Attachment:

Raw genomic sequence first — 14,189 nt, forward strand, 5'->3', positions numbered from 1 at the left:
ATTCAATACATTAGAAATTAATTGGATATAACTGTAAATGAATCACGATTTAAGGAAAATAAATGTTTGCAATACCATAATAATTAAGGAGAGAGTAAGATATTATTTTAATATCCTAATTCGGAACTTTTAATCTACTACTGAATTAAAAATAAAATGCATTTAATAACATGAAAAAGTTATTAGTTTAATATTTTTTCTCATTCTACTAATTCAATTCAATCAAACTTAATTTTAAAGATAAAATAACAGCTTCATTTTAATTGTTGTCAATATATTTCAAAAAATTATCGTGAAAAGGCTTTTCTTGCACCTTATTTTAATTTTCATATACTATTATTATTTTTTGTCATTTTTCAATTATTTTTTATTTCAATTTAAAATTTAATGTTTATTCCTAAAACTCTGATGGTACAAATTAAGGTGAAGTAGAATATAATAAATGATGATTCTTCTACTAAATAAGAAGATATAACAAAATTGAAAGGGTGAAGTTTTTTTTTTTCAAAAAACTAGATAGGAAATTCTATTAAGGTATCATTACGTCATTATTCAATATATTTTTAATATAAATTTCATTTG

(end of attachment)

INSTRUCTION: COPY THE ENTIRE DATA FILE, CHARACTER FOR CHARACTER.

Raw genomic sequence first — 14,189 nt, forward strand, 5'->3', positions numbered from 1 at the left:
ATTCAATACATTAGAAATTAATTGGATATAACTGTAAATGAATCACGATTTAAGGAAAATAAATGTTTGCAATACCATAATAATTAAGGAGAGAGTAAGATATTATTTTAATATCCTAATTCGGAACTTTTAATCTACTACTGAATTAAAAATAAAATGCATTTAATAACATGAAAAAGTTATTAGTTTAATATTTTTTCTCATTCTACTAATTCAATTCAATCAAACTTAATTTTAAAGATAAAATAACAGCTTCATTTTAATTGTTGTCAATATATTTCAAAAAATTATCGTGAAAAGGCTTTTCTTGCACCTTATTTTAATTTTCATATACTATTATTATTTTTTGTCATTTTTCAATTATTTTTTATTTCAATTTAAAATTTAATGTTTATTCCTAAAACTCTGATGGTACAAATTAAGGTGAAGTAGAATATAATAAATGATGATTCTTCTACTAAATAAGAAGATATAACAAAATTGAAAGGGTGAAGTTTTTTTTTTTCAAAAAACTAGATAGGAAATTCTATTAAGGTATCATTACGTCATTATTCAATATATTTTTAATATAAATTTCATTTG